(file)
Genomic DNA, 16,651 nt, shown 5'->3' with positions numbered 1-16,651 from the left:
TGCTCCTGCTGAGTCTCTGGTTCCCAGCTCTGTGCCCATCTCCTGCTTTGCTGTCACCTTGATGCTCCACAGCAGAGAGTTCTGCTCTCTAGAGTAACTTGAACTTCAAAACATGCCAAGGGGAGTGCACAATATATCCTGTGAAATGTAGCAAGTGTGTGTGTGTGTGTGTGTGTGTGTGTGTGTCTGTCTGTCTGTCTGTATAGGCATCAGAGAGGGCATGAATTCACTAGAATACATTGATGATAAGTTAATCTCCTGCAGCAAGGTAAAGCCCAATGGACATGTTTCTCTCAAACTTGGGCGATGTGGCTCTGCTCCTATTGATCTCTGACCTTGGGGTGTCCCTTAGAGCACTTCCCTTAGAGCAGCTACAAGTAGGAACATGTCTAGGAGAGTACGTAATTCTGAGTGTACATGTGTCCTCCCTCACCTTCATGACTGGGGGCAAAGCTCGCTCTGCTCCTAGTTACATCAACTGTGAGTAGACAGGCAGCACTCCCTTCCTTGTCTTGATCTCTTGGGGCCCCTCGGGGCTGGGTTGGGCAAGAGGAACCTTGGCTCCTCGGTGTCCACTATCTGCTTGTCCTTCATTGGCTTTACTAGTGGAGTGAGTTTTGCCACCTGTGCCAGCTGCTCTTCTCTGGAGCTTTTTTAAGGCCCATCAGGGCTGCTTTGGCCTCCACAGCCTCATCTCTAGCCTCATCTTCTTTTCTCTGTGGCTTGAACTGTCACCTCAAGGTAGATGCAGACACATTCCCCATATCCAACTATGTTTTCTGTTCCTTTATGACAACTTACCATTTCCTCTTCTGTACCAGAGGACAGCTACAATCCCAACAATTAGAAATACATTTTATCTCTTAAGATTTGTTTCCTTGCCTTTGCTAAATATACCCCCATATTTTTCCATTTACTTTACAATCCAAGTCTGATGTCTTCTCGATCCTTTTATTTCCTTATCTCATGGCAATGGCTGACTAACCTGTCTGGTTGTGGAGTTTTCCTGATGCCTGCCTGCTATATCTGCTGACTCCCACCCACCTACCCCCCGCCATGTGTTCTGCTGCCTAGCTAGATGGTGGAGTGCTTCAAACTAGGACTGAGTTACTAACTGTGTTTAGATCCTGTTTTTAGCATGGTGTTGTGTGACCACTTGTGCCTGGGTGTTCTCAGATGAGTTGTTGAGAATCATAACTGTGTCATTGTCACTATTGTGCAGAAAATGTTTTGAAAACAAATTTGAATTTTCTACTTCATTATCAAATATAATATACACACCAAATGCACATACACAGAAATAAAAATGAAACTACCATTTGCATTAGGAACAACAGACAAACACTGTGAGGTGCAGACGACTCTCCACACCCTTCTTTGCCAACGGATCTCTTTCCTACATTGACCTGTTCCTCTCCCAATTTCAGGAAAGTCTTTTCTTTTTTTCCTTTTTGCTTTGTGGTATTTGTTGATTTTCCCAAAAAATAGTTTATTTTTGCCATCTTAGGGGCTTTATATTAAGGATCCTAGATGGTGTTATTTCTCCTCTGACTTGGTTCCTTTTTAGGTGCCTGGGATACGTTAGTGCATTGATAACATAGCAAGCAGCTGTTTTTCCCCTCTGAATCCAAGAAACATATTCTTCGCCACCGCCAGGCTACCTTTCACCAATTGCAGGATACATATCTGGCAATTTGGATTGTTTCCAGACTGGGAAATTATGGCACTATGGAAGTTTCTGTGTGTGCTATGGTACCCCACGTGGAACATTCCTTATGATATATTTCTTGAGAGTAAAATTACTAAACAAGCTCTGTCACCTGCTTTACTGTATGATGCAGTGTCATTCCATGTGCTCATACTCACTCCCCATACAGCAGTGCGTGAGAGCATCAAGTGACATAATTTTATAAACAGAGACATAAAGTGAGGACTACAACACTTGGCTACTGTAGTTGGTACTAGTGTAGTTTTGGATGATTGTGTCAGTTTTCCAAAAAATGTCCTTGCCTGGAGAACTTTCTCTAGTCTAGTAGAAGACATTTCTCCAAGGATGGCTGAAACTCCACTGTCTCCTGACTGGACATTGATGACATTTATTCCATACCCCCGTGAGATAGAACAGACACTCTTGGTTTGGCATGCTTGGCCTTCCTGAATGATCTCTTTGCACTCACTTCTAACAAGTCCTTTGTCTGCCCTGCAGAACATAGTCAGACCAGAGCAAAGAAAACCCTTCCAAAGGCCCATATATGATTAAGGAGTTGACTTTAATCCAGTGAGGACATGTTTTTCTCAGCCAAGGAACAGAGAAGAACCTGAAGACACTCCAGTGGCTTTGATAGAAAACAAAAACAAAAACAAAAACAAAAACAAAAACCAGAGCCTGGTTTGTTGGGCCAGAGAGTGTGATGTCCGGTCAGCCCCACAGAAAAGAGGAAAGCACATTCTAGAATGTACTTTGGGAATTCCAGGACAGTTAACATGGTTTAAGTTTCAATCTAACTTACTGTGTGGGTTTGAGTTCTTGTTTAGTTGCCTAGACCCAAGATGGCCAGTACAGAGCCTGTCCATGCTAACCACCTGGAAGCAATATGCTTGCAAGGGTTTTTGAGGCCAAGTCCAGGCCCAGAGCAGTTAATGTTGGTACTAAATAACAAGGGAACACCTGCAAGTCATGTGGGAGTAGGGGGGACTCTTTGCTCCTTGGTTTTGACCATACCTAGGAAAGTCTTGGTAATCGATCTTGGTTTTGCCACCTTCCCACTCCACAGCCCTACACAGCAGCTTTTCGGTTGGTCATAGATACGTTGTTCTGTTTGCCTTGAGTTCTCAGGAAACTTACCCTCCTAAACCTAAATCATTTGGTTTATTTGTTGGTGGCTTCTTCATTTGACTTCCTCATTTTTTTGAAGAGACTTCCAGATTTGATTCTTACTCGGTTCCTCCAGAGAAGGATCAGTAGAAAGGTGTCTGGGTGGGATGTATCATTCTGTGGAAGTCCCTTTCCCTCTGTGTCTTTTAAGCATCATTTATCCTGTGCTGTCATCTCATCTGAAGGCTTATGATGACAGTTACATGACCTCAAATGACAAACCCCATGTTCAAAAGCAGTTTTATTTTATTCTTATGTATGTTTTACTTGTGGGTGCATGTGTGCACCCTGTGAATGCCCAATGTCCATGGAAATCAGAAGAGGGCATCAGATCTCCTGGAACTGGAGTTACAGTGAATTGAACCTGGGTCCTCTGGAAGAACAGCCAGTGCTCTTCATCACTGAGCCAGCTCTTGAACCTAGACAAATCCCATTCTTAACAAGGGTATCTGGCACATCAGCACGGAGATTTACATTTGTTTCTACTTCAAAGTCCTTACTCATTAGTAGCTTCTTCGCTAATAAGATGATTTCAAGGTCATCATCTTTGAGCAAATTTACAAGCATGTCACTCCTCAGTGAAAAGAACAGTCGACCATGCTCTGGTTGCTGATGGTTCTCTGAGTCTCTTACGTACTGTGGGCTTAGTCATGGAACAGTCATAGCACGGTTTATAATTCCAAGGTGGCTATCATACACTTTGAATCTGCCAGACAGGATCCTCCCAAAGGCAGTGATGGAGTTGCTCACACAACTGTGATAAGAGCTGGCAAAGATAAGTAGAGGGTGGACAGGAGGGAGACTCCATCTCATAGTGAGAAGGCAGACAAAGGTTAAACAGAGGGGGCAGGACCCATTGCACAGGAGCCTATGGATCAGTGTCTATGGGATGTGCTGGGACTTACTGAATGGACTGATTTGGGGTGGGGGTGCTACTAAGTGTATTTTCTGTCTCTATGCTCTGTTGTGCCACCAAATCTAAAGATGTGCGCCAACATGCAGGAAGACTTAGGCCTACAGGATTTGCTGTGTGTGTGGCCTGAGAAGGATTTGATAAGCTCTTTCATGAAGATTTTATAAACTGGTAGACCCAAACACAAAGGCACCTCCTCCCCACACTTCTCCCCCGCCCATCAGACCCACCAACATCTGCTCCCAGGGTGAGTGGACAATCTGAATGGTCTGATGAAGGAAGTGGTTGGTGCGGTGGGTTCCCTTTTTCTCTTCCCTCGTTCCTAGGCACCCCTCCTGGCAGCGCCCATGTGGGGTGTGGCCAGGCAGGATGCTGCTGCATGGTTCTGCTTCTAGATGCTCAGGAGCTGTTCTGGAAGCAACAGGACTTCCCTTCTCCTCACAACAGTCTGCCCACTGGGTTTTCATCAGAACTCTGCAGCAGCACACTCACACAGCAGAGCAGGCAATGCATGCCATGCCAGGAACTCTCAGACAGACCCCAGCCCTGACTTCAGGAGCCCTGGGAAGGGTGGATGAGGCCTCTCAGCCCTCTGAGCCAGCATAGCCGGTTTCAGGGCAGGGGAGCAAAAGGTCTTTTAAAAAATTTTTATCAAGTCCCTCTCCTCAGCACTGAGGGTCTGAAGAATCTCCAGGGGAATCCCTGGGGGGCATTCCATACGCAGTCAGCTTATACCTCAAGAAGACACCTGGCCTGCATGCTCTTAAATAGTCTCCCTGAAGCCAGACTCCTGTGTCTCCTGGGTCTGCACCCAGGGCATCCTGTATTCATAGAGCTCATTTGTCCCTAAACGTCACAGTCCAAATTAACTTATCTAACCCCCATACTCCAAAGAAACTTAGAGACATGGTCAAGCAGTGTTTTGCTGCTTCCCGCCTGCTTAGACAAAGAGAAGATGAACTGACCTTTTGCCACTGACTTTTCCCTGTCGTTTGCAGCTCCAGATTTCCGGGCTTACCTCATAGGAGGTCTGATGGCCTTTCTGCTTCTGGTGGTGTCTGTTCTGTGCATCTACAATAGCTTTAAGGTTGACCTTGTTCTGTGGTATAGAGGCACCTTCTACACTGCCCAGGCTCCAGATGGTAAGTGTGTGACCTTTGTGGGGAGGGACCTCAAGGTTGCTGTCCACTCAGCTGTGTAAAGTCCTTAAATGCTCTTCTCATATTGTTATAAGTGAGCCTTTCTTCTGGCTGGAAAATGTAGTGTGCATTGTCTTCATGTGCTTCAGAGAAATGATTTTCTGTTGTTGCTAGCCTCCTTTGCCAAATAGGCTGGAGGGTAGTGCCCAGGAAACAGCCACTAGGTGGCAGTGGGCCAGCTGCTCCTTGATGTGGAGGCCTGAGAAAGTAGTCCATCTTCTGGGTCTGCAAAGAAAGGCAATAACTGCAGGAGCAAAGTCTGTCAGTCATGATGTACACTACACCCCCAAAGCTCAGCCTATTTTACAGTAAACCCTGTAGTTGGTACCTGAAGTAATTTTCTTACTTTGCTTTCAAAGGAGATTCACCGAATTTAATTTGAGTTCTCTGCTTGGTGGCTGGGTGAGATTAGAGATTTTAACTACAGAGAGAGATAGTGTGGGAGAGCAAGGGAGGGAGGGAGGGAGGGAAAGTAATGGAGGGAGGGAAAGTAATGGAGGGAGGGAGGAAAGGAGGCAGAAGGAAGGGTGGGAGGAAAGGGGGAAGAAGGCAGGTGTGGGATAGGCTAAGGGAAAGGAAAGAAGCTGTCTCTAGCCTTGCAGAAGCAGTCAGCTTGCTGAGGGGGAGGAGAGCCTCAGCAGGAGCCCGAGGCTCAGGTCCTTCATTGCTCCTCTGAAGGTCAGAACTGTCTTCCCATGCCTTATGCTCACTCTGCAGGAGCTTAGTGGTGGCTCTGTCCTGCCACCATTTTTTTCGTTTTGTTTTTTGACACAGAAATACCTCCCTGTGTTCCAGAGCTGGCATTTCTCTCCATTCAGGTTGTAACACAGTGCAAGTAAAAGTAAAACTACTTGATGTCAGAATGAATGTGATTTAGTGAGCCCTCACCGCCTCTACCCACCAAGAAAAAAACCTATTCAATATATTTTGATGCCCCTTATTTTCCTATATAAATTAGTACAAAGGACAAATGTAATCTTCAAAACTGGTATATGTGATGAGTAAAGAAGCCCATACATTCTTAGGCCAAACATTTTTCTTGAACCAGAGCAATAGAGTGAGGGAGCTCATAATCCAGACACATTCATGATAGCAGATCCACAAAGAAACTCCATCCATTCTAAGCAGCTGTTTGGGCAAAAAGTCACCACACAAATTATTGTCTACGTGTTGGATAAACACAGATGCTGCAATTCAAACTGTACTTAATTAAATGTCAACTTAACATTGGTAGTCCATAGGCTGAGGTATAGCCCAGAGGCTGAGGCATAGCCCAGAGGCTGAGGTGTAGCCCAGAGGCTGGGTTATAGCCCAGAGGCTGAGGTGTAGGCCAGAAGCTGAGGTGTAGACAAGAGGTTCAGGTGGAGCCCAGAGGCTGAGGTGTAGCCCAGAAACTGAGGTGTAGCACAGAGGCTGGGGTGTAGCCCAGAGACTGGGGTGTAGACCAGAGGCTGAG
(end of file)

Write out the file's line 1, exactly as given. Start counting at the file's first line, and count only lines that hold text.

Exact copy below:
Genomic DNA, 16,651 nt, shown 5'->3' with positions numbered 1-16,651 from the left: